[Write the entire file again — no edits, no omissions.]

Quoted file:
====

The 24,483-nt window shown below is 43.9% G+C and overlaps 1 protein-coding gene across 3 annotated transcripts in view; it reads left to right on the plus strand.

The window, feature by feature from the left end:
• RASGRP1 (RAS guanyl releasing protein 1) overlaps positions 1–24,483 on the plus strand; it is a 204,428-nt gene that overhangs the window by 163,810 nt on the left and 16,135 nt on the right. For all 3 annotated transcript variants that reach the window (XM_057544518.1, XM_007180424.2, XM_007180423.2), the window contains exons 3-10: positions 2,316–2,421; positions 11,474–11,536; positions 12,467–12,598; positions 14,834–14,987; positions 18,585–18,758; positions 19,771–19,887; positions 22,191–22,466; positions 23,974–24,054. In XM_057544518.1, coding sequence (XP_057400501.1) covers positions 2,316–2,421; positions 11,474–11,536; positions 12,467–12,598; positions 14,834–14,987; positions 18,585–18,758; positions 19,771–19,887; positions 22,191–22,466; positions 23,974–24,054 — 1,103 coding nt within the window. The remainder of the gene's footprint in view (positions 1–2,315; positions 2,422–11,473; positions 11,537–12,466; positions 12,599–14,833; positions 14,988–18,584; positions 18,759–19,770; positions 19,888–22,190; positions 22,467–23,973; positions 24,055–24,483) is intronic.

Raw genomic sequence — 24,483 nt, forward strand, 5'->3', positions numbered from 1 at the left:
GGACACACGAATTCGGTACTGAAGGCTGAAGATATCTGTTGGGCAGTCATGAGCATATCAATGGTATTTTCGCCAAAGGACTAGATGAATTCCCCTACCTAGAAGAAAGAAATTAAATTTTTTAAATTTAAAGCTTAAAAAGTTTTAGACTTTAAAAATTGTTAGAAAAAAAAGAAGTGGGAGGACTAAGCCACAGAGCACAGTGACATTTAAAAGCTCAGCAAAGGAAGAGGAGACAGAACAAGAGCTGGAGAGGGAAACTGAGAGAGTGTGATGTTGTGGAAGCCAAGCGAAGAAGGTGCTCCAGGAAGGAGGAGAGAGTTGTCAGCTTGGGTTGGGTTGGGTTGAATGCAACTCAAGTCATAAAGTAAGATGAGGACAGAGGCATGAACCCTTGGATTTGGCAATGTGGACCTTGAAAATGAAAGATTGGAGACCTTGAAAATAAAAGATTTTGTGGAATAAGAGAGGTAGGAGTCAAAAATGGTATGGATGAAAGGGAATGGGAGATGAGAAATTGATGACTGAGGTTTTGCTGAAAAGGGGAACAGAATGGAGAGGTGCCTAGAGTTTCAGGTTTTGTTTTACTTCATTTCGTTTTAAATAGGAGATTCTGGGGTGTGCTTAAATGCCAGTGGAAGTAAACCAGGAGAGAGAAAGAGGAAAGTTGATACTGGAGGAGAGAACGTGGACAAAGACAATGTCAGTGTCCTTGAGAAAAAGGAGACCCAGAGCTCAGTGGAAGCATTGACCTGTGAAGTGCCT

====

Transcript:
The 24,483-nt window shown below is 43.9% G+C and overlaps 1 protein-coding gene across 3 annotated transcripts in view; it reads left to right on the plus strand.

The window, feature by feature from the left end:
• RASGRP1 (RAS guanyl releasing protein 1) overlaps positions 1–24,483 on the plus strand; it is a 204,428-nt gene that overhangs the window by 163,810 nt on the left and 16,135 nt on the right. For all 3 annotated transcript variants that reach the window (XM_057544518.1, XM_007180424.2, XM_007180423.2), the window contains exons 3-10: positions 2,316–2,421; positions 11,474–11,536; positions 12,467–12,598; positions 14,834–14,987; positions 18,585–18,758; positions 19,771–19,887; positions 22,191–22,466; positions 23,974–24,054. In XM_057544518.1, coding sequence (XP_057400501.1) covers positions 2,316–2,421; positions 11,474–11,536; positions 12,467–12,598; positions 14,834–14,987; positions 18,585–18,758; positions 19,771–19,887; positions 22,191–22,466; positions 23,974–24,054 — 1,103 coding nt within the window. The remainder of the gene's footprint in view (positions 1–2,315; positions 2,422–11,473; positions 11,537–12,466; positions 12,599–14,833; positions 14,988–18,584; positions 18,759–19,770; positions 19,888–22,190; positions 22,467–23,973; positions 24,055–24,483) is intronic.

Raw genomic sequence — 24,483 nt, forward strand, 5'->3', positions numbered from 1 at the left:
GGACACACGAATTCGGTACTGAAGGCTGAAGATATCTGTTGGGCAGTCATGAGCATATCAATGGTATTTTCGCCAAAGGACTAGATGAATTCCCCTACCTAGAAGAAAGAAATTAAATTTTTTAAATTTAAAGCTTAAAAAGTTTTAGACTTTAAAAATTGTTAGAAAAAAAAGAAGTGGGAGGACTAAGCCACAGAGCACAGTGACATTTAAAAGCTCAGCAAAGGAAGAGGAGACAGAACAAGAGCTGGAGAGGGAAACTGAGAGAGTGTGATGTTGTGGAAGCCAAGCGAAGAAGGTGCTCCAGGAAGGAGGAGAGAGTTGTCAGCTTGGGTTGGGTTGGGTTGAATGCAACTCAAGTCATAAAGTAAGATGAGGACAGAGGCATGAACCCTTGGATTTGGCAATGTGGACCTTGAAAATGAAAGATTGGAGACCTTGAAAATAAAAGATTTTGTGGAATAAGAGAGGTAGGAGTCAAAAATGGTATGGATGAAAGGGAATGGGAGATGAGAAATTGATGACTGAGGTTTTGCTGAAAAGGGGAACAGAATGGAGAGGTGCCTAGAGTTTCAGGTTTTGTTTTACTTCATTTCGTTTTAAATAGGAGATTCTGGGGTGTGCTTAAATGCCAGTGGAAGTAAACCAGGAGAGAGAAAGAGGAAAGTTGATACTGGAGGAGAGAACGTGGACAAAGACAATGTCAGTGTCCTTGAGAAAAAGGAGACCCAGAGCTCAGTGGAAGCATTGACCTGTGAAGTGCCT